Demand high for Sri Lanka Grade A property

ECONOMYNEXT – Demand for high-end commercial space in the Sri Lankan capital Colombo remains high, with top commercial developments maintaining close to 100 percent occupancy and being able to increase rents 10-15 percent once in two years, a property consultancy said.

The Research Intelligence Unit said in a statement that, in terms of the total number of office space buildings, Grade A developments only account for a small percentage of the total.

“The Grade A contribution to the cumulative stock is still estimated at around 53 percent due the much larger scale of these buildings,” it said in a report for the first quarter of 2017.

Over the next three years, the island’s commercial property market will see further significant additions to the inventory at the top end of the market with Colombo City Centre, Shangri-La and Waterfront making contributions.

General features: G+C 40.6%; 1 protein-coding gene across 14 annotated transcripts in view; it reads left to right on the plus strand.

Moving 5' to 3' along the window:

“These mixed development projects will be positioned as commercial destinations that offer premier, state-of-the-art A Grade office spaces integrated with residential, retail and luxury hotels,” the statement said.

“With occupancy levels at the top commercial developments maintaining close to 100 percent over several years now, we can observe that there is still un-met demand for high-end commercial space in Colombo,” Roshan Madawela, chief executive officer of the Research Intelligence Unit said.

“Over the next several years, we expect supply to narrow the gap with demand which will continue to grow in correlation with economic growth.”

Research Intelligence Unit said there is “considerable bargaining power” existing with owners and managers of grade A office realtors vis-à-vis multinational companies and address conscious domestic corporates reflecting inelastic demand. 

RIU said that at present owners and managers of premium institutional grade office space in the central business district core markets including postcodes like Colombo 00100, 00200 and 00300 are able to increase rents by 10 to 15 percent once in two years.

(Correction: Rents in core markets have increased 10-15 percent once in two years and not biannually as previously reported by RIU in its statement.)
(COLOMBO, March 30, 2017)





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